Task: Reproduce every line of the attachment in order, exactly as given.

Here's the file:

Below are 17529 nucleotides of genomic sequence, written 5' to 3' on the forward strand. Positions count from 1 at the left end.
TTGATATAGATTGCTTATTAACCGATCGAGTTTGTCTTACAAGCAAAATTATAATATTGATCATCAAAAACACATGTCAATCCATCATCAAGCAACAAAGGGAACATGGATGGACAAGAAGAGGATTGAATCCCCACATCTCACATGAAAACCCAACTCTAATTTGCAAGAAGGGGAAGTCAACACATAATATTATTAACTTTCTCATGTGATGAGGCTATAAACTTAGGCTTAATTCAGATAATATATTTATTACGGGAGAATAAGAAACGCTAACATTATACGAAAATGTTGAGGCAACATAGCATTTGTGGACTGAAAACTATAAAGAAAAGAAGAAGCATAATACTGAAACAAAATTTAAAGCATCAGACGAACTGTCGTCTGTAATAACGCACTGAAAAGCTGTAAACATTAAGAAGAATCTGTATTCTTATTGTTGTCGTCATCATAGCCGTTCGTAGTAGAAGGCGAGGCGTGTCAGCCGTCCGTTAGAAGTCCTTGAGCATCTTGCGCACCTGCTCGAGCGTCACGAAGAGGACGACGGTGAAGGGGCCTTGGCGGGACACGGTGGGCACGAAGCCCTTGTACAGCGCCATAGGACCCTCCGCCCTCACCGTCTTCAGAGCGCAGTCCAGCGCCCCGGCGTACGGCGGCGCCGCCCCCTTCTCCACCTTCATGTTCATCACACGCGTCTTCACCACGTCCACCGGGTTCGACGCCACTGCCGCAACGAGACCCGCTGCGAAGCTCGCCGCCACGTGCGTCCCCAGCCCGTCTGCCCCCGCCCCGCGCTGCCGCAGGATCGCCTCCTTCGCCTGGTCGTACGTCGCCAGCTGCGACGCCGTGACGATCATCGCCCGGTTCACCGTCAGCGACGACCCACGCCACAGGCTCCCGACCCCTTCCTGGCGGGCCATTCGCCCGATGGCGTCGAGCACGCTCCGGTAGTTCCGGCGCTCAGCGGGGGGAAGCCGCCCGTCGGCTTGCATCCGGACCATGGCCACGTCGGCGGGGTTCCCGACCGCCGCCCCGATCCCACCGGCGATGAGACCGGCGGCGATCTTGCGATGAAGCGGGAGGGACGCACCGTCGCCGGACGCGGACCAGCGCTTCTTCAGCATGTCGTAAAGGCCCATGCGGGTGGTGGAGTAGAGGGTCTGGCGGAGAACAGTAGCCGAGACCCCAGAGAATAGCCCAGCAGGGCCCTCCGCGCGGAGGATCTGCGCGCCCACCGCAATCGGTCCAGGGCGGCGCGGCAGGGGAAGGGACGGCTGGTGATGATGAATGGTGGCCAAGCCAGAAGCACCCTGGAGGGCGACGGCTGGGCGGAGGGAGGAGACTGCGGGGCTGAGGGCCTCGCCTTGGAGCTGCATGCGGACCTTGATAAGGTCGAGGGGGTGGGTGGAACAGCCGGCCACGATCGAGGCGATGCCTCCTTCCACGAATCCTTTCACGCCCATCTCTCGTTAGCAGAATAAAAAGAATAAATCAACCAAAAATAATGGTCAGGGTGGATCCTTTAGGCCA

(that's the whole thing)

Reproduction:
Below are 17529 nucleotides of genomic sequence, written 5' to 3' on the forward strand. Positions count from 1 at the left end.
TTGATATAGATTGCTTATTAACCGATCGAGTTTGTCTTACAAGCAAAATTATAATATTGATCATCAAAAACACATGTCAATCCATCATCAAGCAACAAAGGGAACATGGATGGACAAGAAGAGGATTGAATCCCCACATCTCACATGAAAACCCAACTCTAATTTGCAAGAAGGGGAAGTCAACACATAATATTATTAACTTTCTCATGTGATGAGGCTATAAACTTAGGCTTAATTCAGATAATATATTTATTACGGGAGAATAAGAAACGCTAACATTATACGAAAATGTTGAGGCAACATAGCATTTGTGGACTGAAAACTATAAAGAAAAGAAGAAGCATAATACTGAAACAAAATTTAAAGCATCAGACGAACTGTCGTCTGTAATAACGCACTGAAAAGCTGTAAACATTAAGAAGAATCTGTATTCTTATTGTTGTCGTCATCATAGCCGTTCGTAGTAGAAGGCGAGGCGTGTCAGCCGTCCGTTAGAAGTCCTTGAGCATCTTGCGCACCTGCTCGAGCGTCACGAAGAGGACGACGGTGAAGGGGCCTTGGCGGGACACGGTGGGCACGAAGCCCTTGTACAGCGCCATAGGACCCTCCGCCCTCACCGTCTTCAGAGCGCAGTCCAGCGCCCCGGCGTACGGCGGCGCCGCCCCCTTCTCCACCTTCATGTTCATCACACGCGTCTTCACCACGTCCACCGGGTTCGACGCCACTGCCGCAACGAGACCCGCTGCGAAGCTCGCCGCCACGTGCGTCCCCAGCCCGTCTGCCCCCGCCCCGCGCTGCCGCAGGATCGCCTCCTTCGCCTGGTCGTACGTCGCCAGCTGCGACGCCGTGACGATCATCGCCCGGTTCACCGTCAGCGACGACCCACGCCACAGGCTCCCGACCCCTTCCTGGCGGGCCATTCGCCCGATGGCGTCGAGCACGCTCCGGTAGTTCCGGCGCTCAGCGGGGGGAAGCCGCCCGTCGGCTTGCATCCGGACCATGGCCACGTCGGCGGGGTTCCCGACCGCCGCCCCGATCCCACCGGCGATGAGACCGGCGGCGATCTTGCGATGAAGCGGGAGGGACGCACCGTCGCCGGACGCGGACCAGCGCTTCTTCAGCATGTCGTAAAGGCCCATGCGGGTGGTGGAGTAGAGGGTCTGGCGGAGAACAGTAGCCGAGACCCCAGAGAATAGCCCAGCAGGGCCCTCCGCGCGGAGGATCTGCGCGCCCACCGCAATCGGTCCAGGGCGGCGCGGCAGGGGAAGGGACGGCTGGTGATGATGAATGGTGGCCAAGCCAGAAGCACCCTGGAGGGCGACGGCTGGGCGGAGGGAGGAGACTGCGGGGCTGAGGGCCTCGCCTTGGAGCTGCATGCGGACCTTGATAAGGTCGAGGGGGTGGGTGGAACAGCCGGCCACGATCGAGGCGATGCCTCCTTCCACGAATCCTTTCACGCCCATCTCTCGTTAGCAGAATAAAAAGAATAAATCAACCAAAAATAATGGTCAGGGTGGATCCTTTAGGCCA